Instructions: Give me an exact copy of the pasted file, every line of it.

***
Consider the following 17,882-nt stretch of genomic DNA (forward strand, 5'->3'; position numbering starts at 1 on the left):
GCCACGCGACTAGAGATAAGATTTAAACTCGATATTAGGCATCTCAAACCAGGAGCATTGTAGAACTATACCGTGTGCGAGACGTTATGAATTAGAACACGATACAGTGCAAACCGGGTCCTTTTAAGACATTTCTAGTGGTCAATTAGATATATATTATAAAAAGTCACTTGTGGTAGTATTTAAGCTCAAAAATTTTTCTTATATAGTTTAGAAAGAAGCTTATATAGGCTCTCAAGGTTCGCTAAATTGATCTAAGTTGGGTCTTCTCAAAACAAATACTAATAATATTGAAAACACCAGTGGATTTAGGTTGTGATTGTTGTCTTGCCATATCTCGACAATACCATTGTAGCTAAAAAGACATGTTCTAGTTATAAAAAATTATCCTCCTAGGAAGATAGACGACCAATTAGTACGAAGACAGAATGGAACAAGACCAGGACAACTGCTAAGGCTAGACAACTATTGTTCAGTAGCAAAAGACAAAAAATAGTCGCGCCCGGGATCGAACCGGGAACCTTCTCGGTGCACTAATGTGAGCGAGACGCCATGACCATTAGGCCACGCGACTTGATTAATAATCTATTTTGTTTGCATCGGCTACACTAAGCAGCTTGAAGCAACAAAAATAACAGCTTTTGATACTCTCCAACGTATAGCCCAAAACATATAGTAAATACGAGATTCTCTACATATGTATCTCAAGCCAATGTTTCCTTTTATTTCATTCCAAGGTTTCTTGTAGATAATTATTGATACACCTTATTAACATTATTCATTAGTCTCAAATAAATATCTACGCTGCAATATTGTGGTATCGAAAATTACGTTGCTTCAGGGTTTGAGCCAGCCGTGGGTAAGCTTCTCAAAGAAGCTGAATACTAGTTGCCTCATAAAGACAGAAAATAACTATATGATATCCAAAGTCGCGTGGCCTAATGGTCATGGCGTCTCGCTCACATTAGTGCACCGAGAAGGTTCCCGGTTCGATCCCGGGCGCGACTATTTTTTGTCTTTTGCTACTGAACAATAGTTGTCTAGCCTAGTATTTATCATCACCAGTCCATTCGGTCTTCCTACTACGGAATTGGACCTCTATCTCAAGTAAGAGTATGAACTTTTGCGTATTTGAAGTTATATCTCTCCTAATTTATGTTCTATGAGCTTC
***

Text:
Consider the following 17,882-nt stretch of genomic DNA (forward strand, 5'->3'; position numbering starts at 1 on the left):
GCCACGCGACTAGAGATAAGATTTAAACTCGATATTAGGCATCTCAAACCAGGAGCATTGTAGAACTATACCGTGTGCGAGACGTTATGAATTAGAACACGATACAGTGCAAACCGGGTCCTTTTAAGACATTTCTAGTGGTCAATTAGATATATATTATAAAAAGTCACTTGTGGTAGTATTTAAGCTCAAAAATTTTTCTTATATAGTTTAGAAAGAAGCTTATATAGGCTCTCAAGGTTCGCTAAATTGATCTAAGTTGGGTCTTCTCAAAACAAATACTAATAATATTGAAAACACCAGTGGATTTAGGTTGTGATTGTTGTCTTGCCATATCTCGACAATACCATTGTAGCTAAAAAGACATGTTCTAGTTATAAAAAATTATCCTCCTAGGAAGATAGACGACCAATTAGTACGAAGACAGAATGGAACAAGACCAGGACAACTGCTAAGGCTAGACAACTATTGTTCAGTAGCAAAAGACAAAAAATAGTCGCGCCCGGGATCGAACCGGGAACCTTCTCGGTGCACTAATGTGAGCGAGACGCCATGACCATTAGGCCACGCGACTTGATTAATAATCTATTTTGTTTGCATCGGCTACACTAAGCAGCTTGAAGCAACAAAAATAACAGCTTTTGATACTCTCCAACGTATAGCCCAAAACATATAGTAAATACGAGATTCTCTACATATGTATCTCAAGCCAATGTTTCCTTTTATTTCATTCCAAGGTTTCTTGTAGATAATTATTGATACACCTTATTAACATTATTCATTAGTCTCAAATAAATATCTACGCTGCAATATTGTGGTATCGAAAATTACGTTGCTTCAGGGTTTGAGCCAGCCGTGGGTAAGCTTCTCAAAGAAGCTGAATACTAGTTGCCTCATAAAGACAGAAAATAACTATATGATATCCAAAGTCGCGTGGCCTAATGGTCATGGCGTCTCGCTCACATTAGTGCACCGAGAAGGTTCCCGGTTCGATCCCGGGCGCGACTATTTTTTGTCTTTTGCTACTGAACAATAGTTGTCTAGCCTAGTATTTATCATCACCAGTCCATTCGGTCTTCCTACTACGGAATTGGACCTCTATCTCAAGTAAGAGTATGAACTTTTGCGTATTTGAAGTTATATCTCTCCTAATTTATGTTCTATGAGCTTC